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BWW Review: A Puerto Rican Singing Legend Symbolizes Better Days In TELL HECTOR I MISS HIM


The legendary Puerto Rican salsa singer Héctor Lavoe, who died of AIDS in 1993 at age 46, has been long gone when Paola Lázaro's humorous drama, Tell Hector I Miss Him, takes place, but his absence has the same symbolic meaning as when Paul Simon and Art Garfunkel asked, "Where have you gone, Joe DiMaggio?"

Tell Hector I Miss Him
Juan Carlos Hernandez and Selenis Leyva
(Photo: Ahron R. Foster)

"Fuck me like I'm a trash bag," is the first line heard in the play, spoken by an offstage woman's voice. "Like I don't mean nothing to you. Like you don't like me."

The sexual demands she's placing on her confused male lover, who is nevertheless trying to comply, include references to colonization and an arguably degrading act performed over all of San Juan. They're far cries from the invigorating and romantic musical poetry Lavoe contributed to the island's culture.

The setting for the 28-year-old playwright's ensemble piece is no doubt inspired by the section of Old San Juan known as La Perla, a community known for its high crime rate and drug use, whose streets don't appear on many maps in order to protect unsuspecting tourists from entering.

Designer Clint Ramos provides a unit set that doesn't specify any of the drama's multiple settings, but instead features the dark, imposing walls of the Spanish fort that cuts off the neighborhood from the rest of the city.

With twelve characters playing out several relationships in intertwining short scenes, Lázaro paints a sympathetic community portrait that, while not ignoring the darker issues, gives proper focus to the humanity.

The woman voicing unusual sexual desires turns out to be Samira (Selenis Leyva), who is having an affair with drug dealer Jeison (Victor Almanzar). Her controlling husband, Mostro (Juan Carlos Hernandez), owns a grocery shop that serves as a central gathering place.

Jeison watches over his younger brother Palito (Sean Carvajal), who blames his older sibling for driving their mother to drink, causing his fetal alcohol syndrome. Palito's girlfriend Tati (Analisa Velez), is good to her man as long as he can give her drugs and money, courtesy of his brother's thriving business.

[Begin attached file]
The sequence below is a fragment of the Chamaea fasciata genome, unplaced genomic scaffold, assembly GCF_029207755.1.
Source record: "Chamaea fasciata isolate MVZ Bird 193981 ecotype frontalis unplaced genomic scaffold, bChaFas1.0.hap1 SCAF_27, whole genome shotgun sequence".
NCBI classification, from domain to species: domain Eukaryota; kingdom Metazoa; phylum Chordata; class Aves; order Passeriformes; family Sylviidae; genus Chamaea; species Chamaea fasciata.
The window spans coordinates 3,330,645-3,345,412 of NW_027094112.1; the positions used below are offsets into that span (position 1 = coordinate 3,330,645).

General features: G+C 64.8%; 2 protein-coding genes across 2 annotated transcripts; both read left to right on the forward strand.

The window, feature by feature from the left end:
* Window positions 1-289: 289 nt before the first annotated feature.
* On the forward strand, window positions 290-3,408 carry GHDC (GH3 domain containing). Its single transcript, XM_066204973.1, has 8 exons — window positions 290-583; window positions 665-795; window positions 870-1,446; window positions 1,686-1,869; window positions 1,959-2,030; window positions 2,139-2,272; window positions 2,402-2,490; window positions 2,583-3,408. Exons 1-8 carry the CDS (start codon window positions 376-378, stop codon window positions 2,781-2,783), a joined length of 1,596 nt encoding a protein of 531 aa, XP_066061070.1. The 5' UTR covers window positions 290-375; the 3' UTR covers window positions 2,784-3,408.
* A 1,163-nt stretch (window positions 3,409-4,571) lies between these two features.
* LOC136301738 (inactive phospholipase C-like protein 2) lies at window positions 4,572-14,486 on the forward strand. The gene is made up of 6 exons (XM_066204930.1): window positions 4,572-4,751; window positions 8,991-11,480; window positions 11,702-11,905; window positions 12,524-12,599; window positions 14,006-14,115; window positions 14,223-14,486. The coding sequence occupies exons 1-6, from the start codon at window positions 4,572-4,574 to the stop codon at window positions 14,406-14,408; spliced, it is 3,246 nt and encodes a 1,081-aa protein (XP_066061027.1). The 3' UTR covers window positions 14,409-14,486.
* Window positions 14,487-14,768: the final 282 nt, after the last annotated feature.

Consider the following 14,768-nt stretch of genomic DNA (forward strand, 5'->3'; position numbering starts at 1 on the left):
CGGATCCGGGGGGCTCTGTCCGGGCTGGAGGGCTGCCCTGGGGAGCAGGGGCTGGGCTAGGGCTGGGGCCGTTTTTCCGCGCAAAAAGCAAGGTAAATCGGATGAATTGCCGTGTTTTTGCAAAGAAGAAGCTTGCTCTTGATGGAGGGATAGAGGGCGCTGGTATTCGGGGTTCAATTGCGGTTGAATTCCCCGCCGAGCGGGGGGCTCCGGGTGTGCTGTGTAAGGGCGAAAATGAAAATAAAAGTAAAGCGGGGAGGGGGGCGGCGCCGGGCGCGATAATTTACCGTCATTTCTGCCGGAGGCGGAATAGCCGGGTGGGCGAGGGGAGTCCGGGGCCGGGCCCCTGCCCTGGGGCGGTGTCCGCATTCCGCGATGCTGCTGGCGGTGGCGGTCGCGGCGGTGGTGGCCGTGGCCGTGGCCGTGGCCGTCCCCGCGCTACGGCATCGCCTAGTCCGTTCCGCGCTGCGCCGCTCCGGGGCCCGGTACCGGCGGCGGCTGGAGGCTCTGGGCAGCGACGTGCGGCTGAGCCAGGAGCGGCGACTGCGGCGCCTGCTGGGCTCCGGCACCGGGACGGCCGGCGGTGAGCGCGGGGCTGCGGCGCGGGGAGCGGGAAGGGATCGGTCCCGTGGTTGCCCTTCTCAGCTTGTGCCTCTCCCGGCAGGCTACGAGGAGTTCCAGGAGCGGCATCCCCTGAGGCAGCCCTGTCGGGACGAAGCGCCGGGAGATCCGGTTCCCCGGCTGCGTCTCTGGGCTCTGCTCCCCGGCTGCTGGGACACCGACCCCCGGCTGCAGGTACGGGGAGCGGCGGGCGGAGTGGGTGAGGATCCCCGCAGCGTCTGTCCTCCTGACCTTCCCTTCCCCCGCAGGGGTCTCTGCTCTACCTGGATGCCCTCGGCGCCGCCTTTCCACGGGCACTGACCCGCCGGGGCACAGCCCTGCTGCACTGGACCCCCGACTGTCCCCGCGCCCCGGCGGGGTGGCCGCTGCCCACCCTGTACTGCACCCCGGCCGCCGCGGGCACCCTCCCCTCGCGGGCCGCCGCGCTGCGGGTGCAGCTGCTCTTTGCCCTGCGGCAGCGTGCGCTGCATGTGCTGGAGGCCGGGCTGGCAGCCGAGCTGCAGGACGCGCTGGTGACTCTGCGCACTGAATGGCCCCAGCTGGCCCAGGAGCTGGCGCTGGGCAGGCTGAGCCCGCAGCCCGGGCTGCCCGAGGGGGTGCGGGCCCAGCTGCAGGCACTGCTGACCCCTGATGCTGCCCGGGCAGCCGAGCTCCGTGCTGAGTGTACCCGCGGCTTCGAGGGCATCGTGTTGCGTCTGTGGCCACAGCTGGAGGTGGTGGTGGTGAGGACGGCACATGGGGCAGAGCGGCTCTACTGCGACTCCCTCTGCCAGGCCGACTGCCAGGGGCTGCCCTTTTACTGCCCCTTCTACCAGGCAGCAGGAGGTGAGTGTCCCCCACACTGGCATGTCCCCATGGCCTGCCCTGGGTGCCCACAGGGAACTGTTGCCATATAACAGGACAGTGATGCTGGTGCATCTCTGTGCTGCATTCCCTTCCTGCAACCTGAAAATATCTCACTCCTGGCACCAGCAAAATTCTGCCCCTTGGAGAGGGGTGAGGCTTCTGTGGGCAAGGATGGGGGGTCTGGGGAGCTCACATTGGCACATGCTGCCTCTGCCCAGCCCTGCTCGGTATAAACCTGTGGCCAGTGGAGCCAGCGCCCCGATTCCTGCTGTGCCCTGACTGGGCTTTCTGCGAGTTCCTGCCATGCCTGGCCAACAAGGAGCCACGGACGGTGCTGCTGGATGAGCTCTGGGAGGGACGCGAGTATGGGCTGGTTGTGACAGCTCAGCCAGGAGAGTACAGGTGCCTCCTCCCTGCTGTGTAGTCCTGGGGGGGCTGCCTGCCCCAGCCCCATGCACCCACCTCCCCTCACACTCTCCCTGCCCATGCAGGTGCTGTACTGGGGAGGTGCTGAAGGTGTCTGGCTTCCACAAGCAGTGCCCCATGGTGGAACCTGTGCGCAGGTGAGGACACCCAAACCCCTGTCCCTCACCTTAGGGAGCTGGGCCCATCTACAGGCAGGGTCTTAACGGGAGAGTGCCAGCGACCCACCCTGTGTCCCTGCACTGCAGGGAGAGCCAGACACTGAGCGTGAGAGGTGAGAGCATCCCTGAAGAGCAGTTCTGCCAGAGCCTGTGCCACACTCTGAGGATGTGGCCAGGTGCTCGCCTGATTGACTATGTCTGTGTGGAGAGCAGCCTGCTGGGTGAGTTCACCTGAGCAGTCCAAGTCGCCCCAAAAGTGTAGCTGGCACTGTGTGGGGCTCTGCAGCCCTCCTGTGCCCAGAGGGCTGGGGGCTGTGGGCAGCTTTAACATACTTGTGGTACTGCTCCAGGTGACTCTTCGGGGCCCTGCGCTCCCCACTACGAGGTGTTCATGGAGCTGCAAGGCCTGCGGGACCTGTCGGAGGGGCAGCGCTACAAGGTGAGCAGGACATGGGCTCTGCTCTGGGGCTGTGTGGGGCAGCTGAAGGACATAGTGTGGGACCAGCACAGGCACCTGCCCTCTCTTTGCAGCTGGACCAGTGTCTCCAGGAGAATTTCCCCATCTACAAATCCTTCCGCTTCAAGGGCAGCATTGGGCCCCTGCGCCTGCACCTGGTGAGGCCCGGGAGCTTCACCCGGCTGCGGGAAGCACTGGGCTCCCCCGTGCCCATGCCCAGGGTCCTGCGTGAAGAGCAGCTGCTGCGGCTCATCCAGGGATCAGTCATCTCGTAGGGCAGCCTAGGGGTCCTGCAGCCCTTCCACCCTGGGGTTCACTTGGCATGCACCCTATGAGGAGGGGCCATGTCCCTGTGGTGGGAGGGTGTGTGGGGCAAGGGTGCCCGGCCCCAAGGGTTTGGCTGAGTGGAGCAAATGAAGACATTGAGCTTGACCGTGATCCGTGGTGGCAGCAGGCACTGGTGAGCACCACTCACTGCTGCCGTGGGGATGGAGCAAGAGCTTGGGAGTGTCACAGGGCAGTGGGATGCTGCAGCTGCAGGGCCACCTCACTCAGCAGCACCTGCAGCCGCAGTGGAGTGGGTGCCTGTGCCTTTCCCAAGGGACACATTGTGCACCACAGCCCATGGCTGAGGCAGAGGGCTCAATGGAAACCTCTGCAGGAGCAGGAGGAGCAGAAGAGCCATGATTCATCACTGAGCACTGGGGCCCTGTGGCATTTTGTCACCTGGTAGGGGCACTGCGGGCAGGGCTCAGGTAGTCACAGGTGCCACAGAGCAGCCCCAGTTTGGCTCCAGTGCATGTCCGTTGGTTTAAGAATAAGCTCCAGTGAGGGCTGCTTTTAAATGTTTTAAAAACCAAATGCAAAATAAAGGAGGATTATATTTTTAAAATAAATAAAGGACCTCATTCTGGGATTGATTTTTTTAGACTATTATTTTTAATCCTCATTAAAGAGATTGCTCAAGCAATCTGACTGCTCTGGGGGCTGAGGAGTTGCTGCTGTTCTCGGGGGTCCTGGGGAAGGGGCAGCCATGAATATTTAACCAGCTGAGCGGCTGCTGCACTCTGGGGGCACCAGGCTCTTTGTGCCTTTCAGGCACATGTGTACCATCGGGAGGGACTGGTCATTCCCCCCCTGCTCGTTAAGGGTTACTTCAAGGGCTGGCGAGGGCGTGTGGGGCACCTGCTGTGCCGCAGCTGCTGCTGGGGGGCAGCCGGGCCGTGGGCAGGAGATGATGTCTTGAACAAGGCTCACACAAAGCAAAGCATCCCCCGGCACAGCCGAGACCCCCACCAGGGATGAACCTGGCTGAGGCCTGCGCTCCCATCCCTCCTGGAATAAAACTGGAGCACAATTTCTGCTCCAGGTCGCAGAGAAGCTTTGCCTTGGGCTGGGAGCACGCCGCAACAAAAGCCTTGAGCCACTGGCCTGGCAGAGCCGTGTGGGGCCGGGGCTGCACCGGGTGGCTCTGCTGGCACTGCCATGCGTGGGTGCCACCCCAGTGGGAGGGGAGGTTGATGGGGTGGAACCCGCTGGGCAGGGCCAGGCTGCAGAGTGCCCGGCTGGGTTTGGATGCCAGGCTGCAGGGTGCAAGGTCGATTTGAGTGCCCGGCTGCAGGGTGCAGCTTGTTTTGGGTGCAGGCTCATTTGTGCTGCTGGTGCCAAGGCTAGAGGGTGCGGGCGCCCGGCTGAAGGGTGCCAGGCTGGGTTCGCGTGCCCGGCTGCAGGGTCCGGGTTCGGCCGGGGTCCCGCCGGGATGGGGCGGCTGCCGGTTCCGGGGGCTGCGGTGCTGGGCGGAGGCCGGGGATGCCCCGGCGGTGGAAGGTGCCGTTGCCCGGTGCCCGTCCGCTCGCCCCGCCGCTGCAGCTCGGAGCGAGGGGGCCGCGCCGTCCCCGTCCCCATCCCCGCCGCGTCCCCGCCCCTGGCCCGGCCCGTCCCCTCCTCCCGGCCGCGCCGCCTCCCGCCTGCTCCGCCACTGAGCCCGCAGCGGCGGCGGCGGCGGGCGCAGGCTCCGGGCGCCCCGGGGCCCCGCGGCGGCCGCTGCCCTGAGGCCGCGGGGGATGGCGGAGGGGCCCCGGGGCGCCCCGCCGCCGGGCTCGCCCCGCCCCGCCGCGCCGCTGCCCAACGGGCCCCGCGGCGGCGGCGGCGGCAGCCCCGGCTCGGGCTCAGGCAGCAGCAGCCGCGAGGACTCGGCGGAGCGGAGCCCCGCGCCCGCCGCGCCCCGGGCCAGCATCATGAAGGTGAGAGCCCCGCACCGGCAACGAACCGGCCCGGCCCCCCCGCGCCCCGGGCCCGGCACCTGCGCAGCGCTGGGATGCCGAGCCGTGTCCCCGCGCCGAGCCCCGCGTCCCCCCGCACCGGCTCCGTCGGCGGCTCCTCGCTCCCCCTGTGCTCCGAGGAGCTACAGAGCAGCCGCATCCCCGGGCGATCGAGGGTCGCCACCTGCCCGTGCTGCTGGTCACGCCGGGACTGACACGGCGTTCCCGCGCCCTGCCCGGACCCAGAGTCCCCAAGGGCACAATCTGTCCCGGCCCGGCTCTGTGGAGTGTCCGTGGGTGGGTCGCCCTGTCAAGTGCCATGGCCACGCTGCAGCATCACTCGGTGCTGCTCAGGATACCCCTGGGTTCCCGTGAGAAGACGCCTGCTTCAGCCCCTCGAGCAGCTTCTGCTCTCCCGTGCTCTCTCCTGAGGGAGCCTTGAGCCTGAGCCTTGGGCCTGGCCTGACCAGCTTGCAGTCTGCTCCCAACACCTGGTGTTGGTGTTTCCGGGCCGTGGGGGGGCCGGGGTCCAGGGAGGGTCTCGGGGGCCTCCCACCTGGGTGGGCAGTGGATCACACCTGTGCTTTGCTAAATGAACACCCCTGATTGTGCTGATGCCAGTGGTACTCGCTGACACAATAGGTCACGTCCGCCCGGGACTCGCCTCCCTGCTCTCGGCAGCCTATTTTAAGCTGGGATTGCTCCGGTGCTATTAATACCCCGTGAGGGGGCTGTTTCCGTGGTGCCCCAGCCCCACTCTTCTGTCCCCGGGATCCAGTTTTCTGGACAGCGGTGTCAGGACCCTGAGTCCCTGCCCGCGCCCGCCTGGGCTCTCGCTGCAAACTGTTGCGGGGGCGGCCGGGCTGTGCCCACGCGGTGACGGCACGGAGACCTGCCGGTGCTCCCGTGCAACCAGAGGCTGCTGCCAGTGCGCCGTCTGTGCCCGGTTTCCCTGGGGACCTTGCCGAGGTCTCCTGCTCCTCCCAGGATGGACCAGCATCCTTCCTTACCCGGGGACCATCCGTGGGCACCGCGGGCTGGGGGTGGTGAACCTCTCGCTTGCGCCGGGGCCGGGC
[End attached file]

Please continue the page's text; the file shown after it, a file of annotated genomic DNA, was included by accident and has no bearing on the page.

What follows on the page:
Tell Hector I Miss Him
Dascha Polanco and Yadira Guevara-Prip
(Photo: Ahron R. Foster)

The most compelling story is that of teenage Isis (Yadira Guevara-Prip), romantically obsessed with the cool Malena (Dascha Polanco), regarded by all to be the sexiest woman around. Malena has no interest in women but, in her own aloof way she admires the young girl's directness about her feelings, as compared with the cowardly local men who just gawk at her without trying to get to know her. Both actors are excellent, playing a hesitant relationship with an unclear definition. I'll leave it to women in the audience to determine whether or not a unique bonding moment between Isis, Malena and Tati is a realistic one.

Also testing the boundaries of realism a bit is a situation regarding the adolescent Toño (Alexander Flores), son of the uncontrollable alcoholic Mami (Lisa Ramirez), who gets kicked out of school for accidentally falling on a teacher while sporting an uncontrollable erection.

And then there's the young woman known as La Gata (Talene Monahon), who only communicates with meows.

It's a colorful mix, for sure, and Lázaro displays a talent for language made of natural street poetics, finding tonal and rhythmic beauty in the harsh dialogue. Director David Mendizábal glides a fine company through a play that suffers a bit in the second half for lack of a clear dramatic arc, but the playwright never allows too many pages to go by without an interesting turn.

TELL HECTOR I MISS HIM offers an engaging look at the work of a young theatre voice displaying a good amount of potential.

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From This Author Michael Dale